5.1 Public health
The principal guidelines for the public health service have been outlined in the Health System Law (1994), Lithuanian Health Programme (1998–2010) and the National Public Health Strategy (2006–2013). In 2002, the parliament adopted the Public Health Law and the Public Health Monitoring Law. Other relevant legal documents regulating public health service activities include the Law on Consumer Protection (1994), the Law on Prevention and Prophylaxis of Communicable Diseases (1996), the Law on Alcohol Control (1995), the Law on Tobacco Control (1995), the Law on Product Safety (1999), the Law on Food (2000), the Law on Dangerous Substances Control (2001) and the Occupational Health and Safety Law (2003).
The Public Health Surveillance Service was established within the Ministry of Health in 1994 to replace the Soviet-era sanitary-epidemiological service. In 2000, the SPHS was established under the supervision of the Ministry of Health. It was abolished in 2012 and its functions transferred to a network of 10 regional public health centres and the Ministry of Health. The role of public health centres ranges from health protection to public health strengthening, including public health safety, dealing with health emergencies, consumer rights protection, environmental safety, and prevention and control of communicable diseases. Vilnius Public Health Centre is also responsible for the safety of cosmetic products, food supplements, mineral water and biocides.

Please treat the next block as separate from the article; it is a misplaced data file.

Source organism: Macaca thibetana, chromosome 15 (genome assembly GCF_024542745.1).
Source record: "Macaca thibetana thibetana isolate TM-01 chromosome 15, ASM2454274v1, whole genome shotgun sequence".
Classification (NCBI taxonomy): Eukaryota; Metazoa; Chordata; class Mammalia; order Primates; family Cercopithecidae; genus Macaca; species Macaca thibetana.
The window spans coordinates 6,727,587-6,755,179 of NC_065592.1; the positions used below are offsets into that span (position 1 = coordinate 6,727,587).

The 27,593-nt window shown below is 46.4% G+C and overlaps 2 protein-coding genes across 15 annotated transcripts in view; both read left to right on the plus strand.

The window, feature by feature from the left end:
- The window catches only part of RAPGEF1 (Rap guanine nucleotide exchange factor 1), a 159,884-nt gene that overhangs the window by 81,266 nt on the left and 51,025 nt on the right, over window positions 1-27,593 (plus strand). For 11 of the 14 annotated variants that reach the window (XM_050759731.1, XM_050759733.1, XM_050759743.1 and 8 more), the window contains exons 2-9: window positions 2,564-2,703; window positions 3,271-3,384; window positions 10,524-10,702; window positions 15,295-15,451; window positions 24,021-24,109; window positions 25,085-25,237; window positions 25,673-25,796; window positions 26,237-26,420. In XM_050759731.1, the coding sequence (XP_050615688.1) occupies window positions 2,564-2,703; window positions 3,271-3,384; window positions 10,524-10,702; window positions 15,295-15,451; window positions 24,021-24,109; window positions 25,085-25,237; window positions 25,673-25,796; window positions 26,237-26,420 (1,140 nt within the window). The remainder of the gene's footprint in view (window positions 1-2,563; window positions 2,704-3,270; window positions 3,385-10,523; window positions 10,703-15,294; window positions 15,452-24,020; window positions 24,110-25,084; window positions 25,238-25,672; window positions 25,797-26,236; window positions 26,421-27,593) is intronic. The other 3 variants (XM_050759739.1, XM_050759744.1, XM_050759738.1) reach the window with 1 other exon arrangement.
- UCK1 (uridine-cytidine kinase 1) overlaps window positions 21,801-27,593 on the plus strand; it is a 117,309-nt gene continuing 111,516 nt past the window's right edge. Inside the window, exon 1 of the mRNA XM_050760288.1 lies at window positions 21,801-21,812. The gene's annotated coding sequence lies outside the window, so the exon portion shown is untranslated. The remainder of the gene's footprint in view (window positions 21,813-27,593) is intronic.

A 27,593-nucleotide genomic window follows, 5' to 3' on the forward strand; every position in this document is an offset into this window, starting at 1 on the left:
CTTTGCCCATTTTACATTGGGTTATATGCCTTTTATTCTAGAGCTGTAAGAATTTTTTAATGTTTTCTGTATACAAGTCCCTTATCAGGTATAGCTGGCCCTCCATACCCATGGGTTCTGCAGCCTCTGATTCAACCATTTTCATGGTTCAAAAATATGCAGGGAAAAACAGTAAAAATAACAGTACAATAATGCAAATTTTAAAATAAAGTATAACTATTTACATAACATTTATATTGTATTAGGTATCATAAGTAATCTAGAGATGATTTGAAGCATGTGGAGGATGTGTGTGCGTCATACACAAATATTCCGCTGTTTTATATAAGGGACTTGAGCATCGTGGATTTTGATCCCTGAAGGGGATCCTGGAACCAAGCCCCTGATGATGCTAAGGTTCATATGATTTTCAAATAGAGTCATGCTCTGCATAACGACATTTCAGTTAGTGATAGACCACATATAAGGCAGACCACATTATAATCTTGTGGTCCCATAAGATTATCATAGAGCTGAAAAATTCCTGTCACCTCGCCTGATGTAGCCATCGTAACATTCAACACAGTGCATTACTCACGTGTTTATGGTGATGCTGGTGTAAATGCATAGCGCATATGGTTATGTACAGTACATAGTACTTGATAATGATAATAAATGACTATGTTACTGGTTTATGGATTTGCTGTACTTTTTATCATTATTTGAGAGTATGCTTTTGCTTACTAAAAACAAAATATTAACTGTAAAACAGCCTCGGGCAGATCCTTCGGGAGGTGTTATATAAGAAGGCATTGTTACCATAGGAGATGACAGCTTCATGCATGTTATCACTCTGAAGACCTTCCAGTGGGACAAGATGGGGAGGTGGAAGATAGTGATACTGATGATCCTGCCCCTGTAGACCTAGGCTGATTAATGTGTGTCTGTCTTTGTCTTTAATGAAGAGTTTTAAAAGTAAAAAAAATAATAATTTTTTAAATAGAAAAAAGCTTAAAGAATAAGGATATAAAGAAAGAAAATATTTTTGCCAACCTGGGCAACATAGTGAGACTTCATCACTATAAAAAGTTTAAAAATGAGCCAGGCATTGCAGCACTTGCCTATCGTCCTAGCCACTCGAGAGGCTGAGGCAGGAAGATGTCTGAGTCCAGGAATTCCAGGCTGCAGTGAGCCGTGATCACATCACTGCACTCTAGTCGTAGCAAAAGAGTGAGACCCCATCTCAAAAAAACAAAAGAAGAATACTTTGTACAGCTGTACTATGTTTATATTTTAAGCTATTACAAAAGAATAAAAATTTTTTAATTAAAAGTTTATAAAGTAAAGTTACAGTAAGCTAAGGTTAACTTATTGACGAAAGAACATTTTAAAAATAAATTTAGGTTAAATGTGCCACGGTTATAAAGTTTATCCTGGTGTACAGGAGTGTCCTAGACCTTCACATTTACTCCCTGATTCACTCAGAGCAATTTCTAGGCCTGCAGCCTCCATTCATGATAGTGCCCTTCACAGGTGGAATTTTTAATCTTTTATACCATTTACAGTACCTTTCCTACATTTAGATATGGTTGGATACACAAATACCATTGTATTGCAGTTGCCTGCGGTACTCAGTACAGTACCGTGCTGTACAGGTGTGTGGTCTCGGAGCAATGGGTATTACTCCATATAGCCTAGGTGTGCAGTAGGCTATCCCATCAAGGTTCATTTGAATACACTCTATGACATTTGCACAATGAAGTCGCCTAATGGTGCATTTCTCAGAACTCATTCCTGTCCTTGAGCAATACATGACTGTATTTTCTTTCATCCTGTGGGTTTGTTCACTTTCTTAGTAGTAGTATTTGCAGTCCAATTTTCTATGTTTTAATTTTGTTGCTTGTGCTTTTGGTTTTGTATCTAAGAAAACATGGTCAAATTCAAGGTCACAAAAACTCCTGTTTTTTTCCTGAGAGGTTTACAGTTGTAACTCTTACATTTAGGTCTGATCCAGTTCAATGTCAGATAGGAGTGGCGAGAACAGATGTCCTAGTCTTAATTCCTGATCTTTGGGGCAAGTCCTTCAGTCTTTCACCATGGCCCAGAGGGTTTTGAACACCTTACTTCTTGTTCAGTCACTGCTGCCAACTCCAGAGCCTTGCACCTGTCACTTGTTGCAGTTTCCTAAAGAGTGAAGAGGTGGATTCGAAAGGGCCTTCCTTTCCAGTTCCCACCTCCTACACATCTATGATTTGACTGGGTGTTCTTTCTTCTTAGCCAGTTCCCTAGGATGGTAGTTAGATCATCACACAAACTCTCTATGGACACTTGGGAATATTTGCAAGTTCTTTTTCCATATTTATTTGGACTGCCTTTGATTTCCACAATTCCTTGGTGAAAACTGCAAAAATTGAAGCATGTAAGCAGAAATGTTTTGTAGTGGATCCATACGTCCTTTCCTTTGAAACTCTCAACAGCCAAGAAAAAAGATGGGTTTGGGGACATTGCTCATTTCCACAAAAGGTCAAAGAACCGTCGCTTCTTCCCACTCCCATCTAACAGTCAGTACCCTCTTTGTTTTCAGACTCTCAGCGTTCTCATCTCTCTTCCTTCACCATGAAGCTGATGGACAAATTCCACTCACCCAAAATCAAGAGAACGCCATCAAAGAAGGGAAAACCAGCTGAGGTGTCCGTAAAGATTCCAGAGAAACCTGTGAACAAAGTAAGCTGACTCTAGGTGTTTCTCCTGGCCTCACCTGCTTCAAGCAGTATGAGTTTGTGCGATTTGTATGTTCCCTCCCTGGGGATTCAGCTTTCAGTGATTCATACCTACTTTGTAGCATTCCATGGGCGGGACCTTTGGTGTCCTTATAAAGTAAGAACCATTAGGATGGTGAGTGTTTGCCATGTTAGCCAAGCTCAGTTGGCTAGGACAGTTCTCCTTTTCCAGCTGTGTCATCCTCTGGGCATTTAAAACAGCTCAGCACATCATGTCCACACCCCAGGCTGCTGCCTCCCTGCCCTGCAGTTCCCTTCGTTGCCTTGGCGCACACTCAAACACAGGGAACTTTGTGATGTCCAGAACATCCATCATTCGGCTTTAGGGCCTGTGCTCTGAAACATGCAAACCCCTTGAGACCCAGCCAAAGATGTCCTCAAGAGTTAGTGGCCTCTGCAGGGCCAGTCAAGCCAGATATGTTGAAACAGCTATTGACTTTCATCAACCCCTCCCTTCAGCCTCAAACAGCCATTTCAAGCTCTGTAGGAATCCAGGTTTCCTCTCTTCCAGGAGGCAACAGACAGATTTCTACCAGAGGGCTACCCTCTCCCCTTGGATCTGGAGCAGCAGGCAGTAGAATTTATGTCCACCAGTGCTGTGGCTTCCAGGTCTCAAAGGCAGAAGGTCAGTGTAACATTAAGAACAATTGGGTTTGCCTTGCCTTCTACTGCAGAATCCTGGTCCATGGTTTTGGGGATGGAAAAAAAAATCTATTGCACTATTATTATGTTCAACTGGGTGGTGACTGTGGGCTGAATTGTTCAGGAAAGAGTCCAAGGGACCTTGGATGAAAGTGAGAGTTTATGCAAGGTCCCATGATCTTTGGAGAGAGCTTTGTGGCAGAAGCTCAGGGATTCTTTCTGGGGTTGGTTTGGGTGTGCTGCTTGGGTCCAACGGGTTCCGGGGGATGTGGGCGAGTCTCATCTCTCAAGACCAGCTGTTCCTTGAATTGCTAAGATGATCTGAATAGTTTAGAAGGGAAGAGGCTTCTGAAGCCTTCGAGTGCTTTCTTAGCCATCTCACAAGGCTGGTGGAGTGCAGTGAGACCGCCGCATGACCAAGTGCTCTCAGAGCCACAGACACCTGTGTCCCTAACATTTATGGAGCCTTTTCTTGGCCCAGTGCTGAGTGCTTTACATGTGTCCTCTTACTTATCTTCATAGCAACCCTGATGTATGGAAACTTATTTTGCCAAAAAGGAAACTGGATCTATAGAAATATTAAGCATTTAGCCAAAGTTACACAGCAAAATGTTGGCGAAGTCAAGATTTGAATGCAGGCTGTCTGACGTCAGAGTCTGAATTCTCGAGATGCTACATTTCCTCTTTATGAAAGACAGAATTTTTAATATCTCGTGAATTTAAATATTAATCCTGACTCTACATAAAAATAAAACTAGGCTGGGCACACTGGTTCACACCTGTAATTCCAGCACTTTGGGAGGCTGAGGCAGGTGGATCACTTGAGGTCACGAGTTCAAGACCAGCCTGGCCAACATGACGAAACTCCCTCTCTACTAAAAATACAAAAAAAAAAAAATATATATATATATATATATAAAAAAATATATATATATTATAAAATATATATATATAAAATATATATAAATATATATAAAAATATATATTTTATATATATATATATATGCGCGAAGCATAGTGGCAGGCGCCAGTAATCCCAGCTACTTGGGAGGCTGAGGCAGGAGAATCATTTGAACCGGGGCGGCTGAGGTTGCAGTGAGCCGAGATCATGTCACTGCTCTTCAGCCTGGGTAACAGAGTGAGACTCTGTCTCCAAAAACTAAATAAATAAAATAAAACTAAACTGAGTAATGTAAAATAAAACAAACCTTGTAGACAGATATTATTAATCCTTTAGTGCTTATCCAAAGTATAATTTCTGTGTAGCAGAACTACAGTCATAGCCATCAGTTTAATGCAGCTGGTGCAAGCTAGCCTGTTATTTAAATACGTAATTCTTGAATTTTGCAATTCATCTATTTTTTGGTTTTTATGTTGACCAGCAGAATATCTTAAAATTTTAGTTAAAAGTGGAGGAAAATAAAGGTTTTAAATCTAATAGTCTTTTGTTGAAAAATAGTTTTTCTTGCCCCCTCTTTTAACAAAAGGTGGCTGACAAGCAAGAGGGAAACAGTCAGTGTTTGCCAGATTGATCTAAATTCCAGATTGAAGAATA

In addition, a number of specialized public health agencies have also been reformed or restructured. For example, the Communicable Disease Prophylactics and Control Centre has been merged with the Lithuanian AIDS Centre, and the Lithuanian Health Information Centre has been incorporated into the Hygiene Institute.
Currently, the following public health institutions are under the supervision of the Ministry of Health:
- the Radiation Protection Centre, which is responsible for supervision, assurance and coordination of radiation protection services;
- the Health Emergency Situations Centre, which coordinates preparedness and participates in health emergency management; it is also a WHO collaborating centre on International Health Regulations;
- the Health Education and Disease Prevention Centre, which provides technical support and carries out prevention activities for noncommunicable diseases and injuries as well as education of health professionals and the general public;